Past the town of Jovenolla, we entered a green ocean of well-shaped citrus trees; then drove on to the edging town, which for some strange reason had been named Australia.
When the sugarcane industry was in its prime this small town with its large mill was a center of production. However, in the last few years, the industry has been ruined due to the low prices and many of the sugar mills have been closed – among these the one in Australia
We visited the shop where the early 20th-century steam engines that once pulled the sugar trains were repaired – now a tourist stopover.
Edging the shop, we toured a former plantation owner’s home, which is now a museum relating to the days when Castro made it his headquarters, directing the revolutionary army that defeated the U.S. supported mercenary forces that landed at the Bay of Pigs. Today, tourists crowd in to see the memorabilia of that historic episode in Cuba’s history.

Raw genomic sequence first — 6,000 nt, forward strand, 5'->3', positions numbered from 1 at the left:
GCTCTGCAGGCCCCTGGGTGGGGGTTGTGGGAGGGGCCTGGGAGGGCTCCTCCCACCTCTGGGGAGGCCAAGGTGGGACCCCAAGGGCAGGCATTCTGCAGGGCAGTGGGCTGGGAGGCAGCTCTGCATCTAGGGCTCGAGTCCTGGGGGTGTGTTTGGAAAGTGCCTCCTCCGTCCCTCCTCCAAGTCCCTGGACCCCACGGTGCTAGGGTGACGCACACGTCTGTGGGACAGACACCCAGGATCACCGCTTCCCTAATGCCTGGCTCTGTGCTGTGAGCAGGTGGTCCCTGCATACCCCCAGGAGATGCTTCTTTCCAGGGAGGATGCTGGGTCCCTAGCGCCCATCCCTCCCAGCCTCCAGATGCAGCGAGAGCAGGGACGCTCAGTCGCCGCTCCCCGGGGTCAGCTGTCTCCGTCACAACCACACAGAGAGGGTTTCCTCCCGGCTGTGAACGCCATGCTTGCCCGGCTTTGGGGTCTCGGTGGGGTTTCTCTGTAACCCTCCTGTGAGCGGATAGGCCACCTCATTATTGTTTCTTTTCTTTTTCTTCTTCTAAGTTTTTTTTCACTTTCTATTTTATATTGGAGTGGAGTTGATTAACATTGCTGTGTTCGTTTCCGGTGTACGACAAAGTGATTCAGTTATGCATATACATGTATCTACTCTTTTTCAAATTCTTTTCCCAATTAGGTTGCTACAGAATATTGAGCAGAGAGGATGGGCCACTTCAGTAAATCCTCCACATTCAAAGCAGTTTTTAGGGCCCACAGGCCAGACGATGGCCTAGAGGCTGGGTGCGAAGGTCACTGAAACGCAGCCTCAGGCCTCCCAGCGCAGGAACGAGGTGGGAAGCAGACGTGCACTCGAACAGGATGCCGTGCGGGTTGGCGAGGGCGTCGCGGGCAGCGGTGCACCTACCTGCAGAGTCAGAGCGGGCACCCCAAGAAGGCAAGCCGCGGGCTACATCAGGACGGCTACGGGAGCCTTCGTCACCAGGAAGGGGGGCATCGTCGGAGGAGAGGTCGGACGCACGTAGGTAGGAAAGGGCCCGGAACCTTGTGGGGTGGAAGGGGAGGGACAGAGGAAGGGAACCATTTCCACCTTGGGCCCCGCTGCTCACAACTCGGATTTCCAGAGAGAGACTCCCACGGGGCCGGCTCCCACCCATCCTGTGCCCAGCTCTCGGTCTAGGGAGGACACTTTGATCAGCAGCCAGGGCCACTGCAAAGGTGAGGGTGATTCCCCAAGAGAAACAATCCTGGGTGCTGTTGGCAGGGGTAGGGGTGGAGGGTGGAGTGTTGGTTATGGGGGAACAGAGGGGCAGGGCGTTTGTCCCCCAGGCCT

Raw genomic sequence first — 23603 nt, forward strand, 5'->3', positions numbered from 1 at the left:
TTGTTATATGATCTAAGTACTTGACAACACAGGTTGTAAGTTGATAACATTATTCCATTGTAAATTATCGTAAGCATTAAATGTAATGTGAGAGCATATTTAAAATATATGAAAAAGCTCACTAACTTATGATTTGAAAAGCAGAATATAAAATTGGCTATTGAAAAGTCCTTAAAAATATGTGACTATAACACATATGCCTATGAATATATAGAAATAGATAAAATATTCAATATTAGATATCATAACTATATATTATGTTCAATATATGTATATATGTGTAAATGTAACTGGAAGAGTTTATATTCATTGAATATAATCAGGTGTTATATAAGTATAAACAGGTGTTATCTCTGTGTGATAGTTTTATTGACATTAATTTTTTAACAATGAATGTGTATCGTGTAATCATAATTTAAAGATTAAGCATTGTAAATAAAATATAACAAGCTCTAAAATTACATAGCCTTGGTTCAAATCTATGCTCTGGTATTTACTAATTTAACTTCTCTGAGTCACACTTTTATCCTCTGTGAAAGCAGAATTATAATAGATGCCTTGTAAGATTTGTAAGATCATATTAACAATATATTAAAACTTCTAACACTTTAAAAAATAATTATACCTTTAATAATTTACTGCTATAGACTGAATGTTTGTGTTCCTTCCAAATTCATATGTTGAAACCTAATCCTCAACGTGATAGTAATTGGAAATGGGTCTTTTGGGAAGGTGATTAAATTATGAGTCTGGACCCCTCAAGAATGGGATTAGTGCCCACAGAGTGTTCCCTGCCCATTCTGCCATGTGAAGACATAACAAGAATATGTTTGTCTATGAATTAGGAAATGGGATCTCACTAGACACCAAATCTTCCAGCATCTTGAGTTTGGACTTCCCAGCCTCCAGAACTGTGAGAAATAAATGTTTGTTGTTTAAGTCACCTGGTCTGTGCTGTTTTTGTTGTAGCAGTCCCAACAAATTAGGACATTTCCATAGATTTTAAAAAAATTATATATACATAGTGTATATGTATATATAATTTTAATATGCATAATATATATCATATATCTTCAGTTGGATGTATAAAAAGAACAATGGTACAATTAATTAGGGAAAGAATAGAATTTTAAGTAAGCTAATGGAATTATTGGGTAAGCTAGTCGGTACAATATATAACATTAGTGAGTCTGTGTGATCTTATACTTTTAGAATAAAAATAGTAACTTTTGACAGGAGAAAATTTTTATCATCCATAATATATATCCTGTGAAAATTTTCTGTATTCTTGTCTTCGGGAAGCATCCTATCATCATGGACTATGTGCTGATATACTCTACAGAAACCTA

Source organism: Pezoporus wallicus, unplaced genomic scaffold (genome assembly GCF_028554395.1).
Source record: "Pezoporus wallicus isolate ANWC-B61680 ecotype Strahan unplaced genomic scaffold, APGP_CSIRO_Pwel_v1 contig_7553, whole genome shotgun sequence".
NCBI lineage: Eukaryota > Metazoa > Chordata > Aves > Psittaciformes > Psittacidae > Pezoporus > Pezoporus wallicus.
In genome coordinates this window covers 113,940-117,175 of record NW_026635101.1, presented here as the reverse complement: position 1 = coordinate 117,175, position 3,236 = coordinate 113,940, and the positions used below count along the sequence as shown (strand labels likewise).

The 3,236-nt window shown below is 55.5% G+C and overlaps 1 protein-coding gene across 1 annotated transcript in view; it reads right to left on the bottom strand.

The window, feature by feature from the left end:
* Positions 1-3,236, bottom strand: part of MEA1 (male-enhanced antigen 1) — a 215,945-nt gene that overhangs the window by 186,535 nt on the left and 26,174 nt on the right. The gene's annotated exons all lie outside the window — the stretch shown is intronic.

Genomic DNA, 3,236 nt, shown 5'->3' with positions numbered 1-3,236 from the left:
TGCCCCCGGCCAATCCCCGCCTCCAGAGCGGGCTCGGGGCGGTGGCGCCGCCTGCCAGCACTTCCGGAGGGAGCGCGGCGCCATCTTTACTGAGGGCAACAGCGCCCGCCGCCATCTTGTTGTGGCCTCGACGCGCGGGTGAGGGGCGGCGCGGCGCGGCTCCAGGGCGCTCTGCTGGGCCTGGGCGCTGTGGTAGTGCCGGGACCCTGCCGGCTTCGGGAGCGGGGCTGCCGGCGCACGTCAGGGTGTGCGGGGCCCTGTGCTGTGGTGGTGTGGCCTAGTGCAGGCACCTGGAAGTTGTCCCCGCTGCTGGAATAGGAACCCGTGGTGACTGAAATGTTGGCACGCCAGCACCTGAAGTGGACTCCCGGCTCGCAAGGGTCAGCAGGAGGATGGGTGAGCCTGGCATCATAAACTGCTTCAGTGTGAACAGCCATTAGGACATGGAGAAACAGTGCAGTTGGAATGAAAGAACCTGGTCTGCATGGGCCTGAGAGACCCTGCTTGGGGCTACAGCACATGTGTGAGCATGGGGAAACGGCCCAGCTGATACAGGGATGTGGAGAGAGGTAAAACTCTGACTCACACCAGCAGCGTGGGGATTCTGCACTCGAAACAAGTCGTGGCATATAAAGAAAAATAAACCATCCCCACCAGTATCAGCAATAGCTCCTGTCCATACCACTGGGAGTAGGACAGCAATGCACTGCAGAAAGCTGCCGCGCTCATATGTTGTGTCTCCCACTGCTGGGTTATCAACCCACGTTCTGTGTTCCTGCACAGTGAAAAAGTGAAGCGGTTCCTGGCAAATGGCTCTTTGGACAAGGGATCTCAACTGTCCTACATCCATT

Outside the museum, we climbed a steam-operated tourist train and were soon on our way to the sugarcane fields. In about five minutes we were tumbling out of the train to taste the hand-peeled sugarcane offered to us by the workers.
While some of us tasted the sweet cane, others danced or listened to the lively Cuban music played by a small waiting band with the sugar cane field as a background. It was a perfect tourist scene fit for an artist’s brush.
On the train again we chugged away for a few minutes, then stopped and stepped down to watch a farmer climbing a towering Royal Palm, Cuba’s national tree. He demonstrated how the farmers climb these stately trees to harvest their fruit – not fit to eat but very nourishing for their pigs